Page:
The study was conducted in two districts namely Jigjiga and Gursum that are found in Fafan administrative Zone of Somali Regional State at about 600 km east of Addis Ababa, Ethiopia. The altitude of the zone ranges from 500 to 1650 m above sea level and lies between approximately 9020′ North e and 45,056′ East (Fig. 1). The climate is semi-arid type which is characterized by high temperature. The mean annual rainfall in the area ranges from 600 to 700 mm. Agro-pastoralism is the dominant production system in Fafan Zone. The Zone is estimated to have human population of 430,634. The livestock population of the zone is 503,871 cattle, 1134,856 sheep, 1365,265 goats, and 290,649 camels (CSA, 2015).
2.3. Study population
The study populations were apparently healthy livestock species (cattle, sheep, goats, and camels) and human found in selected rural Kebeles of the study districts. Animal included were local breeds (indigenous), both sexes, age groups of greater than six months, and with no previous vaccination history against brucellosis. In the study districts, livestock were managed under typical pastoral community characterized by clan-based segregation with often mixing of animals from different houses within a clan. Human that has close contact with sampled animals were considered for the study.
2.4. Study design
2.5. Sampling methods
From the seven Woredas of Fafan Zone, two were randomly selected based up on lottery system. Similarly, two Kebeles were selected from each Woredas. The selected Kebeles were Hadew and Shebele from Jigjiga, while Fafan and Bombas from Gursum districts. Households keeping livestock in and around the study area were sampled based on accessibility, population of the study livestock and willingness of the owners to be involved in the study. From each household, 50-70% of the herd was randomly selected for sampling. Individuals for questioner interview were recruited based on their willingness and participation in animal management practices related with risk of brucellosis.
2.6. Sample size determination and distribution
The sample size was determined based on the formula recommended by Thrusfield (2005) using 95% confidence interval and desired precision of 0.05 (5%) considering an expected prevalence of 3% (Hunduma & Regassa, 2009), 1.2% and 1.9 % (Bekele et al., 2011) and 4.2% (Teshome, Molla, & Tibbo, 2003) for cattle, sheep, goat and camel. Using the same formula, sample size for human was calculated with expected prevalence of 16.5% (Ahmed, Ali, Mesfin, Deressa, & Girmaye, 2008). Accordingly, the sample size was 45 cattle, 18 sheep, 29 goats, 62 camels, and 211 human. However, to increase precision, the sample size was increased by 6 fold for cattle, sheep, and goat and by 3 fold for camel. Thus, a total of 731 animals (268 cattle, 108 sheep, 172 goats, and 183 camels) were included for the study based on proportional allocations of the sample size for each Kebele (Table 1).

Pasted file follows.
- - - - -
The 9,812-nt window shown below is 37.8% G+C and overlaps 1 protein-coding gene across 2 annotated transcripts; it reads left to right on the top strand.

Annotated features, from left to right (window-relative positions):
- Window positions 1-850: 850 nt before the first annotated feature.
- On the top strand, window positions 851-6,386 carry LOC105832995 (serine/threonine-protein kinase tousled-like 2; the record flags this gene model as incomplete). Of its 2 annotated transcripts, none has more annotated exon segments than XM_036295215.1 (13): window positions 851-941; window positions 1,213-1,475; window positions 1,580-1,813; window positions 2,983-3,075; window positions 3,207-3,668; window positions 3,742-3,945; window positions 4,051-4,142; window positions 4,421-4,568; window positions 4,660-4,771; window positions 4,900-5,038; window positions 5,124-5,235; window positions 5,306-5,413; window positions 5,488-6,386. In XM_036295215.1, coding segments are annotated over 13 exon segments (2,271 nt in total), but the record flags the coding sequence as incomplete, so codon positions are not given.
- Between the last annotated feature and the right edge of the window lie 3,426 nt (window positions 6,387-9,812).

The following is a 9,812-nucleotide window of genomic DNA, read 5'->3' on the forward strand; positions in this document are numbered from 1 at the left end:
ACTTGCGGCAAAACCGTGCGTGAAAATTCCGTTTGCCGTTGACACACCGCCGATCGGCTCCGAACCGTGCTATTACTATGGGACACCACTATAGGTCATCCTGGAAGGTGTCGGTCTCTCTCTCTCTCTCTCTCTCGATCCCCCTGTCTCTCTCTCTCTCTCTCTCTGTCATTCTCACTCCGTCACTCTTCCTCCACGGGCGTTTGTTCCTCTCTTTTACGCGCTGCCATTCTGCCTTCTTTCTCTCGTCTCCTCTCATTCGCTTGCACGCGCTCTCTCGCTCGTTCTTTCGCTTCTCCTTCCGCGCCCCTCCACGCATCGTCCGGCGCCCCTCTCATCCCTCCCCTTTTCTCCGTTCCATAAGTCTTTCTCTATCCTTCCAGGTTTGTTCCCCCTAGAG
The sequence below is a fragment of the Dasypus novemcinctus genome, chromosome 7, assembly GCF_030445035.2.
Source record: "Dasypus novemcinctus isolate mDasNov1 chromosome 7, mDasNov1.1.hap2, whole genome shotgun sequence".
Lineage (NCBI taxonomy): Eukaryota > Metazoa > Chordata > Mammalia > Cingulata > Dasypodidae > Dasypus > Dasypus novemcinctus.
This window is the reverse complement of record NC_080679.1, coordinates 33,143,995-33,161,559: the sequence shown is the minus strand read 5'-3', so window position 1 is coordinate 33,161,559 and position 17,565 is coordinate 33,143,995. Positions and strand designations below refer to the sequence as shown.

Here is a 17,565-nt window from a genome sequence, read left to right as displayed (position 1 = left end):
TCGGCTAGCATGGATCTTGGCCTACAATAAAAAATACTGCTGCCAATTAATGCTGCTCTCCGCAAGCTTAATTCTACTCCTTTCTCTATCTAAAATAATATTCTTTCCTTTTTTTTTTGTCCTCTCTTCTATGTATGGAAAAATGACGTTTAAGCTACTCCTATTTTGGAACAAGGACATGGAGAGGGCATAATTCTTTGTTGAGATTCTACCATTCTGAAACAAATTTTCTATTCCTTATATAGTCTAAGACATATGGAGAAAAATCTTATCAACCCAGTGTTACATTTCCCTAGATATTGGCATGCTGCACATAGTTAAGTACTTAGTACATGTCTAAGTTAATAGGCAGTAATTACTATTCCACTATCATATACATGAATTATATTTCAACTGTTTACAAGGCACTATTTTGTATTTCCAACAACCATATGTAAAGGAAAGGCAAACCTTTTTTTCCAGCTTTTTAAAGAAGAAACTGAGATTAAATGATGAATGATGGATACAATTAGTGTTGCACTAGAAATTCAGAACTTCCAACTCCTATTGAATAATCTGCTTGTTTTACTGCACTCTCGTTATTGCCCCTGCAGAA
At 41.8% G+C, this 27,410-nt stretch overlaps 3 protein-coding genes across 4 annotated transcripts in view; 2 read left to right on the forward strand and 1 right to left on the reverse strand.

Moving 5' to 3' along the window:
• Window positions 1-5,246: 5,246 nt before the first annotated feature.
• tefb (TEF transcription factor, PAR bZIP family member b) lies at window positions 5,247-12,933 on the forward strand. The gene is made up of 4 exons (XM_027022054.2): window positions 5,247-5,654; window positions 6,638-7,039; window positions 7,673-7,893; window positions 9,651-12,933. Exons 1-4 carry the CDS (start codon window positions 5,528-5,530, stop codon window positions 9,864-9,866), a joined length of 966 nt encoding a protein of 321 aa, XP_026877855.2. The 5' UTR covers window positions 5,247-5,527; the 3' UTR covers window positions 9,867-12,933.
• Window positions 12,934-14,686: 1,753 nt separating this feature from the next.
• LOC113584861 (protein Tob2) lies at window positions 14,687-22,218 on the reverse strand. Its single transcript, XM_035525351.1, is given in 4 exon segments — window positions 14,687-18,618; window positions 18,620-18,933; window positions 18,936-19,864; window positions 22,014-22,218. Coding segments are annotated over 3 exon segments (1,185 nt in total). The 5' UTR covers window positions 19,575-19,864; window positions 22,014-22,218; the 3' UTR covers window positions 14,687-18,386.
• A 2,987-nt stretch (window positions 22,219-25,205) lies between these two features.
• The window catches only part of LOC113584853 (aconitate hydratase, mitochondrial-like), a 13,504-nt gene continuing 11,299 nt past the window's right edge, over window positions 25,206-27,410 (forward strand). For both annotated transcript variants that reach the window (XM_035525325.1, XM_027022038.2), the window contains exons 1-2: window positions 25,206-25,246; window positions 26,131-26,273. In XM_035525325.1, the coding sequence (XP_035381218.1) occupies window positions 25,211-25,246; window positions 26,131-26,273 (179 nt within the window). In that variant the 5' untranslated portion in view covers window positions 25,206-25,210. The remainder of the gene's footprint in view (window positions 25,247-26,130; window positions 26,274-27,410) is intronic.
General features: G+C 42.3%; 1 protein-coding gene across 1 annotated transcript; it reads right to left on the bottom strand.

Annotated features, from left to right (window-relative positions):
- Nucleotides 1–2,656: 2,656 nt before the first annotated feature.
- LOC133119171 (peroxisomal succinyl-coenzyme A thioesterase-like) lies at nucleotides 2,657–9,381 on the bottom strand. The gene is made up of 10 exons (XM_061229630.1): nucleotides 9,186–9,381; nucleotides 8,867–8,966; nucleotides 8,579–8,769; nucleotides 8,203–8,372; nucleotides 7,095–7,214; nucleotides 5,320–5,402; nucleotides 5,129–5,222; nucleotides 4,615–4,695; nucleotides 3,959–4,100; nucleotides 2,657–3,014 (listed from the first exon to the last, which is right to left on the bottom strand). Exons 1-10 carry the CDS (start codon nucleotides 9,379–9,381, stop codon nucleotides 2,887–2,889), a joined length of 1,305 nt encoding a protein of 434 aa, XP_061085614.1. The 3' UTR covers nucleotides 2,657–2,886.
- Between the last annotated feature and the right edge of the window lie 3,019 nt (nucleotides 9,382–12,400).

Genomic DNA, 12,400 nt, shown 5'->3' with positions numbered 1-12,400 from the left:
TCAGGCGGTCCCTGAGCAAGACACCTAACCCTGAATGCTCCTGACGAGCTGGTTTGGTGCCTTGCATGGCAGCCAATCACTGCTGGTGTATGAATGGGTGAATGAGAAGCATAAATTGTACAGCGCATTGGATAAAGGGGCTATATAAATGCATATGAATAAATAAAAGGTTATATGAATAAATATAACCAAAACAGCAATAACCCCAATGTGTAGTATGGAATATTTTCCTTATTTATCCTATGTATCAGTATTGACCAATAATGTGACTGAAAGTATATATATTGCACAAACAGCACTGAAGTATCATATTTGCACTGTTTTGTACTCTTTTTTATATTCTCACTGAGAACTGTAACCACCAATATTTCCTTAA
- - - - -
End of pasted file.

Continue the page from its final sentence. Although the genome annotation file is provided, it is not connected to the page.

For questionnaire survey sample size was calculated using the formula given by Arsham (2002); N = 0.25/SE2, where: N = sample size, SE (standard error) = 5%. Thus, the required sample size for the questionnaire survey was 100. However, only 99 volunteers were included.
2.7. Sample collection and laboratory analysis
2.7.1. Blood sample collection
Before withdrawal of blood from the jugular vein, the site was disinfected using 70% alcohol. Blood volume of 7 ml to 10 ml from cattle and camel; and 4 ml to 5 ml from sheep and goats was collected. Each sample was labeled with specific identification number and transported to Jigjiga Regional Veterinary Diagnostic and Research Laboratory in an ice box for processing and RBPT. The serum was separated by allowing the blood to clot overnight at room temperature and the purified serum was harvested into sterile screw capped cryovials.
In the case of sample collection from human, 4 ml to 5 ml of blood was withdrawn from the radial vein by health professionals at nearby health center using plain vacationer tube and needle. The serum was then separated by allowing the blood to clot for one hour and the serum was collected into sterilized screw caped cryovials.
2.7.2. Serological test
Primary screening of serum samples for Brucella antibody was performed using RBPT at Jigjiga Regional Veterinary Diagnostic and Research Laboratory according to the standard procedure described by Nielsen (2002). The results were read by examining the degree of agglutination in good light source and when necessary using magnifying glass. Any visible agglutination was considered positive. For interpretation of the results, both positive and negative control sera were used as recommended by OIE (2004). Due to the absence of reagents required for CFT at the regional laboratory, the RBPT positive samples were stored at −20⁰C until transported to National Veterinary Institute (NVI), Bishoftu, Ethiopia for confirmatory test using CFT. The serum from human blood was subjected to RBPT at respective health centre. The CFT was preformed and interpreted according to OIE (2004).
2.8. Questionnaire survey
Questionnaire interview format was prepared and administered to gather information from randomly selected households’ individuals using local language. The questionnaire format was focused on the knowledge and awareness related with the transmission of brucellosis from livestock to human. Factors like livestock management practices, milk source and milking practices, milk consumption practices, meat sources and meat consumption practices of community were considered. In addition, the presences of reproductive disorders in livestock were considered.
2.9. Data management and analysis